We have been featuring various theories about digital information management on this blog in order to highlight some of the debates involved in this complex and evolving field.
To offer a different perspective to those that we have focused on so far, take a moment to consider the principles of Parsimonious Preservation that has been developed by the National Archives, and in particular advocated by Tim Gollins who is Head of Preservation at the Institution.
In some senses the National Archives seem to be bucking the trend of panic, hysteria and (sometimes) confusion that can be found in other literature relating to digital information management. The advice given in the report, ‘Putting Parsimonious Preservation into Practice‘, is very much advocating a hands-off, rather than hands-on approach, which many other institutions, including the British Library, recommend.
The principle that digital information requires continual interference and management during its life cycle is rejected wholesale by the principles of parsimonious preservation, which instead argues that minimal intervention is preferable because this entails ‘minimal alteration, which brings the benefits of maximum integrity and authenticity’ of the digital data object.
As detailed in our previous posts, cycles of coding and encoding pose a very real threat to digital data. This is because it can change the structure of the files, and risk in the long run compromising the quality of the data object.
Minimal intervention in practice seems here like a good idea – if you leave something alone in a safe place, rather than continually move it from pillar to post, it is less likely to suffer from everyday wear and tear. With digital data however, the problem of obsolescence is the main factor that prevents a hands-off approach. This too is downplayed by the National Archives report, which suggests that obsolescence is something that, although undeniably a threat to digital information, it is not as a big a worry as it is often presented.
Gollins uses over ten years of experience at the National Archives, as well as the research conducted by David Rosenthal, to offer a different approach to obsolescence that takes note of the ‘common formats’ that have been used worldwide (such as PDF, .xls and .doc). The report therefore concludes ‘that without any action from even a national institution the data in these formats will be accessible for another 10 years at least.’
10 years may seem like a short period of time, but this is the timescale cited as practical and realistic for the management of digital data. Gollins writes:
‘While the overall aim may be (or in our case must be) for ―permanent preservation […] the best we can do in our (or any) generation is to take a stewardship role. This role focuses on ensuring the survival of material for the next generation – in the digital context the next generation of systems. We should also remember that in the digital context the next generation may only be 5 to10 years away!’
It is worth mentioning here that the Parsimonious Preservation report only includes references to file extensions that relate to image files, rather than sound or moving images, so it would be a mistake to assume that the principle of minimal intervention can be equally applied to these kinds of digital data objects. Furthermore, .doc files used in Microsoft Office are not always consistent over time – have you ever tried to open a word file from 1998 on an Office package from 2008? You might have a few problems….this is not to say that Gollins doesn’t know his stuff, he clearly must do to be Head of Preservation at the National Archives! It is just this ‘hands-off, don’t worry about it’ approach seems odd in relation to the other literature about digital information management available from reputable sources like The British Library and the Digital Preservation Coalition. Perhaps there is a middle ground to be struck between active intervention and leaving things alone, but it isn’t suggested here!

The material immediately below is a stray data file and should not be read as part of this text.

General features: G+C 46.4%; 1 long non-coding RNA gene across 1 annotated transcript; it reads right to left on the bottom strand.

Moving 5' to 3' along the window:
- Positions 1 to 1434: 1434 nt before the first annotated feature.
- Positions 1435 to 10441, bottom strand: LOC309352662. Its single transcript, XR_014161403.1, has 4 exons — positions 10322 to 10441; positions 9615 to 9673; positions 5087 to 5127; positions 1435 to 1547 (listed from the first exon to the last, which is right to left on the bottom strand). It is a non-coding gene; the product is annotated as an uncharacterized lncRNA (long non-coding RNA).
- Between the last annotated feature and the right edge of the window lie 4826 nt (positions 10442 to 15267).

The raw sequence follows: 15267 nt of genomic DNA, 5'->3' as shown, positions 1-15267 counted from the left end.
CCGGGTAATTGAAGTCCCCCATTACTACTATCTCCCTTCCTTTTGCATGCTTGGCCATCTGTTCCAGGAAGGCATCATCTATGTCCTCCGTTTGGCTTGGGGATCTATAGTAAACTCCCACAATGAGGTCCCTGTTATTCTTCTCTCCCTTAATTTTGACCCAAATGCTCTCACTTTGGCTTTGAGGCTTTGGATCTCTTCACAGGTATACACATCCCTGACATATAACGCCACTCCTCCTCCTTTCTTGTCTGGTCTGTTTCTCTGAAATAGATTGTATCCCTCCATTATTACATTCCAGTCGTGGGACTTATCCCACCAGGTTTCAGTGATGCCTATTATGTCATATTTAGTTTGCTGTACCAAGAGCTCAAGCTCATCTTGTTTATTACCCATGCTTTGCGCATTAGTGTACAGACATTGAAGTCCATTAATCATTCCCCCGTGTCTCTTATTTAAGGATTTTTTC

For Gollins, ‘the failure to capture digital material is the biggest single risk to its preservation,’ far greater than obsolescence. He goes on to state that ‘this is so much a matter of common sense that it can be overlooked; we can only preserve and process what is captured!’ Another issue here is the quality of the capture – it is far easier to preserve good quality files if they are captured at appropriate bit rates and resolution. In other words, there is no point making low resolution copies because they are less likely to survive the rapid successions of digital generations. As Gollins writes in a different article exploring the same theme, ‘some will argue that there is little point in preservation without access; I would argue that there is little point in access without preservation.’
This has been bit of a whirlwind tour through a very interesting and thought provoking report that explains how a large memory institution has put into practice a very different kind of digital preservation strategy. As Gollins concludes:
‘In all of the above discussion readers familiar with digital preservation literature will perhaps be surprised not to see any mention or discussion of “Migration” vs. “Emulation” or indeed of ―“Significant Properties”. This is perhaps one of the greatest benefits we have derived from adopting our parsimonious approach – no such capability is needed! We do not expect that any data we have or will receive in the foreseeable future (5 to 10 years) will require either action during the life of the system we are building.’
Whether or not such an approach is naïve, neglectful or very wise, only time will tell.